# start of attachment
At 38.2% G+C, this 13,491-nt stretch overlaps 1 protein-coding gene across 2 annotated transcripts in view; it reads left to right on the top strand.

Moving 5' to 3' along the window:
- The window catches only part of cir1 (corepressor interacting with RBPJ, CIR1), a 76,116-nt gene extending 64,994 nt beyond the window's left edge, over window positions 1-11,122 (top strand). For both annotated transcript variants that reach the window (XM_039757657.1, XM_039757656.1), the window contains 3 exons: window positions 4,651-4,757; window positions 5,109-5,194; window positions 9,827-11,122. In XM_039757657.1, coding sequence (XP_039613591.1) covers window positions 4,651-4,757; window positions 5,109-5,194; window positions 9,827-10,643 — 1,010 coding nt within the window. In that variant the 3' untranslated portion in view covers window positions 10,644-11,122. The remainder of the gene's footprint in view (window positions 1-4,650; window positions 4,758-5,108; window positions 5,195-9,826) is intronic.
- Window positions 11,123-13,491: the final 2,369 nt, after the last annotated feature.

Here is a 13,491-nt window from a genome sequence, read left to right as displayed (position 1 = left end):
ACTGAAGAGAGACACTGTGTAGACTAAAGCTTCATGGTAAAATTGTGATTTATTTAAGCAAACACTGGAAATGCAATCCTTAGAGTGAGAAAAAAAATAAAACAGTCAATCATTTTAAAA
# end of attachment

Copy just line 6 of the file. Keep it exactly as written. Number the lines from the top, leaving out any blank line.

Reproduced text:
ACTGAAGAGAGACACTGTGTAGACTAAAGCTTCATGGTAAAATTGTGATTTATTTAAGCAAACACTGGAAATGCAATCCTTAGAGTGAGAAAAAAAATAAAACAGTCAATCATTTTAAAA